US District Court for Oklahoma backs the cell phone search of a driver pulled over for a flapping license plate. Drivers pulled over for minor traffic violations can have their cell phone searched, according to a recent federal ruling. A judge decided last week that Oklahoma City, Oklahoma police were in the right when they downloaded information off the mobile phone belonging to Noe Vergara Wuences who was pulled over on March 22, 2012 because the temporary paper license plate on his new car flapped a bit in the wind. During the stop, Officer Scott McCall asked Wuences about his travel plans. At 12 minutes into the traffic stop, Officer McCall radioed for a drivers license check. A few minutes later the license came back clean, so Officer McCall asked dispatch to send a canine unit. At this point, Officer McCall asked Wuences if he could search the car. Wuences said he “doesn’t mind.” The drug dog alerted on the methamphetamine in the vehicle and Wuences was arrested. Officer McCall took the Nokia 1616-2C and ZTE X500 mobile phones that were in the car and began using a Cellebrite UFED device to download all of the data. Many police departments, even in small towns, use this portable unit to crack cell phone passwords and grab emails, text messages, phone records
By Hetty Chang The holidays are a time to celebrate, but all too often, it ends in tragedy when someone decides to drink and drive, according to recent statistics released by advocates pushing for a “social host ordinance” in one region of Southern California. In Orange County in 2010, there were 941 underage DUI convictions and 150 fatal or injury collisions involving underage DUI drivers, according to statistics from the California Department of Motor Vehicles and the California Highway Patrol. The families of DUI victims on Monday joined law enforcement and county officials to urge the Orange County Board of Supervisors to adopt an ordinance that would make it illegal to serve alcohol to minors at a gathering where three or more people are present in a private home. The homeowner would have to have knowledge of the drinking. A first offense would result in a fine of $750. The second offense and those thereafter would be considered a misdemeanor. “I used to tell my kids to never be out after midnight, ever,” said John Saliture, whose daughter Allison was killed by a 20-year old driver who had just left a private home where he had been drinking. “Probably about 20 minutes later, my daughter was laying on the street.” That was March 1994, and the last time Saliture would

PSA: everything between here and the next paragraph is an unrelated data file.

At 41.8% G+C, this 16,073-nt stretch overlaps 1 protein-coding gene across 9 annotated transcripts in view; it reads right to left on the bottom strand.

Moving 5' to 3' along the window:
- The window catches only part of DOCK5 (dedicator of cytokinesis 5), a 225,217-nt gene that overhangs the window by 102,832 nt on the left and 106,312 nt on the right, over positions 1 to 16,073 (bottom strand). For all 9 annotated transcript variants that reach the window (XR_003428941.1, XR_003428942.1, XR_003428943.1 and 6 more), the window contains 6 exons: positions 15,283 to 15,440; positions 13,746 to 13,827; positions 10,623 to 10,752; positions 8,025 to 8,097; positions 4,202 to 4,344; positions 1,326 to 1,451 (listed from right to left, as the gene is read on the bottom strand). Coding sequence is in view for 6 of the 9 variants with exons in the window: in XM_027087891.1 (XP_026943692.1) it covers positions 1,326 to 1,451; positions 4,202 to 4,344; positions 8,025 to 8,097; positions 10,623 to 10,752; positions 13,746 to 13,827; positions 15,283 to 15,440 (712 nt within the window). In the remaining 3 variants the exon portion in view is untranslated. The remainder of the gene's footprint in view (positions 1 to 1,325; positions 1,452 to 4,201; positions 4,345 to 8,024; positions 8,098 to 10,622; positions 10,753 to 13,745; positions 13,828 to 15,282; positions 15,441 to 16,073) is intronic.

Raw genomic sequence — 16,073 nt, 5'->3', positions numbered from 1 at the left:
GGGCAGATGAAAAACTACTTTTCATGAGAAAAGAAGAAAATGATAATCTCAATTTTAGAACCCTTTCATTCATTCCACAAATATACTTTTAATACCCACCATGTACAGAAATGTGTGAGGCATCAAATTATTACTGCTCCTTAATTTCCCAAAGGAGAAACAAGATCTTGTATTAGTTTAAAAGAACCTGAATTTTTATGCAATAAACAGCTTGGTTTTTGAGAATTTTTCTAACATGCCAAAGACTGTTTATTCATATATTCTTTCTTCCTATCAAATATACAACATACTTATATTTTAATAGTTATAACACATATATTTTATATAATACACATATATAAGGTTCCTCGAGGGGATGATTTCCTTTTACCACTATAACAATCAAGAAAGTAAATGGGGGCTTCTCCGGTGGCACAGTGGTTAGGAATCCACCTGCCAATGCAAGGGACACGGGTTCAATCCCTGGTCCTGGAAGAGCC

By Brian Day, San Gabriel Valley Tribune Arrests for intoxicated driving were down 16 percent over last year during the first two days of a multi-agency holiday season DUI crackdown, officials said. Police officers, sheriff’s deputies and California Highway Patrol officers that make up the Los Angeles County anti-DUI task force, collectively as “Avoid the 100,” initially reported 351 arrests for driving under the influence of alcohol or drugs between 12:01 a.m. Friday and midnight Sunday, task force organizers said in a written statement. Last year, 417 drivers were arrested during the same 48-hour period. The DUI enforcement campaign is scheduled to continue through midnight Jan. 1. Funding for the task force is provided by a grant from the California Office of Traffic Safety, through the National Highway Traffic Safety Administration. Anyone who spots an intoxicated driver on the road is encouraged to call 9-1-1.